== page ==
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Sharpen up Your ‘Argument Etiquette’ by Letting Someone Else Win for a Change

How Confirmation Bias Influences Our Communication

  • When we confront new information, we interpret it to support our existing beliefs. Any thought or discussion that confirms our prejudice and thought patterns seems appealing to us and is known as confirmation bias.
  • When we try to argue our case (because of course, we are right!) it strengthens the defence of the opposition.
  • However wrong it seems to us, their arguments are correct too according to the confirmation bias they have experienced, which has solidified their point of view.

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SIMILAR ARTICLES & IDEAS:

Know your facts
How many times have you made a claim about some piece of trivia only to realize, as soon as you’ve made that claim, that you’re completely wrong?

Stop and think before you make such errors, and y...

Switch perspectives
Stepping into the mindset of those you argue with allows you to figure out what’s influencing them. 

Showing empathy will lower the temperature of the debate and allow both of you to come to a resolution.

Try to appear open-minded

If you appear to be giving the other side’s position a thoughtful review, then the solution you propose will seem to be far more sensible. Furthermore, your opponent may come to your side without you having to do anything other than listening.

Logical Fallacies
Logical Fallacies

Logic is fundamental to most of humanity’s knowledge, but there are common fallacies in logic and reasoning, errors of judgement which happen due to:

  1. Our assumptions based on what we...
Correlation And Causation

If two incidents or things happen at around the same time does not mean that one thing is the result of the other. Often many things occur at the same time yet are completely unrelated.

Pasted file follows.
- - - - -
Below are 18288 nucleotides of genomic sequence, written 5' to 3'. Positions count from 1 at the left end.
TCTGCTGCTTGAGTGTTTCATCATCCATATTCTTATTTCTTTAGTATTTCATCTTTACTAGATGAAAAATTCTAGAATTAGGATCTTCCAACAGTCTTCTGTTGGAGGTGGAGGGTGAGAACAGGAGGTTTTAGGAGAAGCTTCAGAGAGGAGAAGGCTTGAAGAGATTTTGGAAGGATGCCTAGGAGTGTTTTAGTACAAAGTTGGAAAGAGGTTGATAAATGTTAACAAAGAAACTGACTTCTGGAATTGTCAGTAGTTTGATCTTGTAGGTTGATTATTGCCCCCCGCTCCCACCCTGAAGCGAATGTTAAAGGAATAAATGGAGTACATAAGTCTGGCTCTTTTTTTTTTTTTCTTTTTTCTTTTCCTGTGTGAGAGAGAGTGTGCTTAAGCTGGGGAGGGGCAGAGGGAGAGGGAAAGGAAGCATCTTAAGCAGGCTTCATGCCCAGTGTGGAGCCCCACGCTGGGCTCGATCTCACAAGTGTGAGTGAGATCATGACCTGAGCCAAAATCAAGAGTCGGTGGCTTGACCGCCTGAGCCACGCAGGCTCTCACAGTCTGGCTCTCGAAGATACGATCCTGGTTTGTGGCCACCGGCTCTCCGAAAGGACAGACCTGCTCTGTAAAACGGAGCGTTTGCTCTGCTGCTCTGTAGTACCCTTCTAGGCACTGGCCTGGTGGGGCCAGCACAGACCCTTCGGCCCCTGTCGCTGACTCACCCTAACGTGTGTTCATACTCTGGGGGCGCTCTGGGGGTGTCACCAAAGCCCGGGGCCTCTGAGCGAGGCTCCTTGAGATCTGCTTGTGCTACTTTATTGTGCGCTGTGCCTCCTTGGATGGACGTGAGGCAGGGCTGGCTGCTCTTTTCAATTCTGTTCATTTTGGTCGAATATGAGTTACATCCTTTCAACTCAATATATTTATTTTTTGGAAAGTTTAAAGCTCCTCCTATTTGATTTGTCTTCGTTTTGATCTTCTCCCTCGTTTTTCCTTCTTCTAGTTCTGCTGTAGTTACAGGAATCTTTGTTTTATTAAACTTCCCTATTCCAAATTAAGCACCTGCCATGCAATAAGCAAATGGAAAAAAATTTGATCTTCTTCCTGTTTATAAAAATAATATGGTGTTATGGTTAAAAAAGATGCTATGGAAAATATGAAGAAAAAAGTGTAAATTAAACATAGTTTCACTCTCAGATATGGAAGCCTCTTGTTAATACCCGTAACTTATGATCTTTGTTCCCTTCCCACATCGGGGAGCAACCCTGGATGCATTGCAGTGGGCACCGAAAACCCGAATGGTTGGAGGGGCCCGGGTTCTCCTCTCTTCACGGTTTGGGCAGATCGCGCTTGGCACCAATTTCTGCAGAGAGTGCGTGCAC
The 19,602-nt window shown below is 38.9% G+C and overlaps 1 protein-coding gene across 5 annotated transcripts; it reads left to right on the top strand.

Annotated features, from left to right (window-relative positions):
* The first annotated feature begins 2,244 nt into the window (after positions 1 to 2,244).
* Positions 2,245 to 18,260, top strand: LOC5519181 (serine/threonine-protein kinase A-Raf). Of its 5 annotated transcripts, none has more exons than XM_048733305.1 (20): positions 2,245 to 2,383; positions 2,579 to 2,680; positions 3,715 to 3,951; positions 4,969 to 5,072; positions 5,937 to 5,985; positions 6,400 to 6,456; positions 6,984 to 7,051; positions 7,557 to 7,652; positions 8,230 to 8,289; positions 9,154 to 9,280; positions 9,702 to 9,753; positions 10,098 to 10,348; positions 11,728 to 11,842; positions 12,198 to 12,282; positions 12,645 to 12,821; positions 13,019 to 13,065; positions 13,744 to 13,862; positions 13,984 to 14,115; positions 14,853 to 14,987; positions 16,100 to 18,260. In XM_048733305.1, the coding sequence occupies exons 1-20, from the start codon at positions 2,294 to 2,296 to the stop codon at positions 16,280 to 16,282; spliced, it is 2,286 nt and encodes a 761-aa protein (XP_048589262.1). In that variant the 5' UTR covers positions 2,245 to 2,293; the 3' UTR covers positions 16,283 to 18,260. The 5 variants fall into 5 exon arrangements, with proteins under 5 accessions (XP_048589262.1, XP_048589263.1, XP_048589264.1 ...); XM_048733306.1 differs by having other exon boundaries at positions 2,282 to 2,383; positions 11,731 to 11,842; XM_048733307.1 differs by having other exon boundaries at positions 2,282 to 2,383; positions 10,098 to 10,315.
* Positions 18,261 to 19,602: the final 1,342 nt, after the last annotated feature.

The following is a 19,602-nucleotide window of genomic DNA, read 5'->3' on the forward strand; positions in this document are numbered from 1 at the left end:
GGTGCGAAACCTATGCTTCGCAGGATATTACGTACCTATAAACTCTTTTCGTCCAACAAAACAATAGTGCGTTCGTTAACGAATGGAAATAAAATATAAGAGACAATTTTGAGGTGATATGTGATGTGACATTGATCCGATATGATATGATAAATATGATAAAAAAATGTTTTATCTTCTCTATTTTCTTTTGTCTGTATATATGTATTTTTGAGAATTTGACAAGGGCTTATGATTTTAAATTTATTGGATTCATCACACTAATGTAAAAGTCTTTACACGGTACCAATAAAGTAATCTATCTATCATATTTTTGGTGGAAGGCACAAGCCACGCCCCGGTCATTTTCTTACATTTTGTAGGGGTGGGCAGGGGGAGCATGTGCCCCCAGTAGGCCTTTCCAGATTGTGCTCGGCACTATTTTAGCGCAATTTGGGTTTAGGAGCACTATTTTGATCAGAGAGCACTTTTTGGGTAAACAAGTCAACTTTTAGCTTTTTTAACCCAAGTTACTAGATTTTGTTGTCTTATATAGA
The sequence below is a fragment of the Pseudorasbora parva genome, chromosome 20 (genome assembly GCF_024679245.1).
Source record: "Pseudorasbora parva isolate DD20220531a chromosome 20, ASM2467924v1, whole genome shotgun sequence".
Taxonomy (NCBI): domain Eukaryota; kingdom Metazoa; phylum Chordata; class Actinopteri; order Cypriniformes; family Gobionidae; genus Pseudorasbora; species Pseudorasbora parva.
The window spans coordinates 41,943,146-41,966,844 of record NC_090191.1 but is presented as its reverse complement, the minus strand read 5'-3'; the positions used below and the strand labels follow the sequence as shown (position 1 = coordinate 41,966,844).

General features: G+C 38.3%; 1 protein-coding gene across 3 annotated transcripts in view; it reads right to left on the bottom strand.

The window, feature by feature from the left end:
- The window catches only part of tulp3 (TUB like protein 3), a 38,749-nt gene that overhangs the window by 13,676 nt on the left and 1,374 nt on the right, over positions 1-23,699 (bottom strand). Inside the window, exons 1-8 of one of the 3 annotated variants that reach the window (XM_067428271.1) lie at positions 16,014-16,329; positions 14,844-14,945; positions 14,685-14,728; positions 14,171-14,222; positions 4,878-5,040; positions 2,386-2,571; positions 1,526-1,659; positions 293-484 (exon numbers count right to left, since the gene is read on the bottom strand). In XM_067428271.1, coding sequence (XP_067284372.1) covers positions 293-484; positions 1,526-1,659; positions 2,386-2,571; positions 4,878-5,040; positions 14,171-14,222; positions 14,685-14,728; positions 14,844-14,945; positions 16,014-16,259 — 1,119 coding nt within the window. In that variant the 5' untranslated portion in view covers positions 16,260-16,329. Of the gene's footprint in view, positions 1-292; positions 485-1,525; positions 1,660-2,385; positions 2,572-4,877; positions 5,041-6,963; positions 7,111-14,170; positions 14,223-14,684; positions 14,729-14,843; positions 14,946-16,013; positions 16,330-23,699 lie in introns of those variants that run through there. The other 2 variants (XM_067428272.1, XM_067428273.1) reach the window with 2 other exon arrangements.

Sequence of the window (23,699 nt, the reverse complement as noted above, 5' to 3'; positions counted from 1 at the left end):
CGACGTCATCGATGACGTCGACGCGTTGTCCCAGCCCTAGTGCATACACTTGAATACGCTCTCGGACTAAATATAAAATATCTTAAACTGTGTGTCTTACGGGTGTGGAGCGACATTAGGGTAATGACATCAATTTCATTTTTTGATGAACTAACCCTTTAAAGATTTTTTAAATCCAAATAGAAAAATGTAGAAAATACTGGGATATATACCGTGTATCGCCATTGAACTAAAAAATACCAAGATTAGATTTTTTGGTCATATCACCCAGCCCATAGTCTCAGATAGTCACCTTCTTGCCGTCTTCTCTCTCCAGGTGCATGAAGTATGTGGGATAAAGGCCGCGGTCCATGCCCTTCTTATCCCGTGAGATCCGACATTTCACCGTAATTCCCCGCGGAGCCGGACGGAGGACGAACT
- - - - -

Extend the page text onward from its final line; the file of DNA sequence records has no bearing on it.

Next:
A correlation of data, like:

1) Increase in social media usage, and

2) Increase in anxiety and depression

does not mean that one set of data is caused by the other.

The Slippery Slope

The Slippery Slope fallacy is a mistaken belief that one relatively mild unaddressed problem or allowance will automatically lead to other negative consequences.

The mind races on to the next negative consequence like a downward spiral, creating fear and anxiety.

Convince Them With Confidence
  • Speak confidently, be concise, and try not to repeat yourself. 
  • Give the appearance that you truly know what’s right from the beginning, even if you don’t have all o...
Avoid Common Argument Fallacies

Winning an argument often comes down to who can go the longest without contradicting themselves and keeping sound logic, not direct persuasion of the other party.

Anecdotal Fallacy

Using a single personal experience as the foundation of your argument or your big piece of evidence. 

For example, your phone may have broken right after you bought it, but you can’t use that to argue that those phones are not worth the purchase for others.